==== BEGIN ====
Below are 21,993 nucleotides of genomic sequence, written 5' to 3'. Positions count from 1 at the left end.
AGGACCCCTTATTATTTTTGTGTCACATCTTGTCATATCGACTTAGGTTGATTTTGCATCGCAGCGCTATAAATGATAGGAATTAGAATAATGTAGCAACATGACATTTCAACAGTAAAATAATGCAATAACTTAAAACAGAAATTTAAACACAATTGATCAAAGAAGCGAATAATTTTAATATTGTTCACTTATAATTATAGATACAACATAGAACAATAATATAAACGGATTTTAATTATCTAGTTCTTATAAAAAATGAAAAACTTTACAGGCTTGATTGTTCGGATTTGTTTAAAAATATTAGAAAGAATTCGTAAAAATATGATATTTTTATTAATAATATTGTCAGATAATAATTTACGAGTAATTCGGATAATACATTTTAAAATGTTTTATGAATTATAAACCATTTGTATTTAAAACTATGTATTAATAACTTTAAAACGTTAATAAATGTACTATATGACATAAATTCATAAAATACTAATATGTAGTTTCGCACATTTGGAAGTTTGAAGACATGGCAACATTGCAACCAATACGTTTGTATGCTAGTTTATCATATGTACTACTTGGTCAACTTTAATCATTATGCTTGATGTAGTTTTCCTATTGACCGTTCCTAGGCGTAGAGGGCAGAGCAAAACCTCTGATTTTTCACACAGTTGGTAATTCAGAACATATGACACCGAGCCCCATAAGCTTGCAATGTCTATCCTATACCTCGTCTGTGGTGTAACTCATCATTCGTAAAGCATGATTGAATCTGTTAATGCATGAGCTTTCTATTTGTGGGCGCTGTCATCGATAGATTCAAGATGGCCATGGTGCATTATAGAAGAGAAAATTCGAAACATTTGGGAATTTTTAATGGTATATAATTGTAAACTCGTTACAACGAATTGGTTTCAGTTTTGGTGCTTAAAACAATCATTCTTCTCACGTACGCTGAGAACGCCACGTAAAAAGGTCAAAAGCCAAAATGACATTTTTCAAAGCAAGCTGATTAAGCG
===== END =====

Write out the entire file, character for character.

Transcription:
Below are 21,993 nucleotides of genomic sequence, written 5' to 3'. Positions count from 1 at the left end.
AGGACCCCTTATTATTTTTGTGTCACATCTTGTCATATCGACTTAGGTTGATTTTGCATCGCAGCGCTATAAATGATAGGAATTAGAATAATGTAGCAACATGACATTTCAACAGTAAAATAATGCAATAACTTAAAACAGAAATTTAAACACAATTGATCAAAGAAGCGAATAATTTTAATATTGTTCACTTATAATTATAGATACAACATAGAACAATAATATAAACGGATTTTAATTATCTAGTTCTTATAAAAAATGAAAAACTTTACAGGCTTGATTGTTCGGATTTGTTTAAAAATATTAGAAAGAATTCGTAAAAATATGATATTTTTATTAATAATATTGTCAGATAATAATTTACGAGTAATTCGGATAATACATTTTAAAATGTTTTATGAATTATAAACCATTTGTATTTAAAACTATGTATTAATAACTTTAAAACGTTAATAAATGTACTATATGACATAAATTCATAAAATACTAATATGTAGTTTCGCACATTTGGAAGTTTGAAGACATGGCAACATTGCAACCAATACGTTTGTATGCTAGTTTATCATATGTACTACTTGGTCAACTTTAATCATTATGCTTGATGTAGTTTTCCTATTGACCGTTCCTAGGCGTAGAGGGCAGAGCAAAACCTCTGATTTTTCACACAGTTGGTAATTCAGAACATATGACACCGAGCCCCATAAGCTTGCAATGTCTATCCTATACCTCGTCTGTGGTGTAACTCATCATTCGTAAAGCATGATTGAATCTGTTAATGCATGAGCTTTCTATTTGTGGGCGCTGTCATCGATAGATTCAAGATGGCCATGGTGCATTATAGAAGAGAAAATTCGAAACATTTGGGAATTTTTAATGGTATATAATTGTAAACTCGTTACAACGAATTGGTTTCAGTTTTGGTGCTTAAAACAATCATTCTTCTCACGTACGCTGAGAACGCCACGTAAAAAGGTCAAAAGCCAAAATGACATTTTTCAAAGCAAGCTGATTAAGCG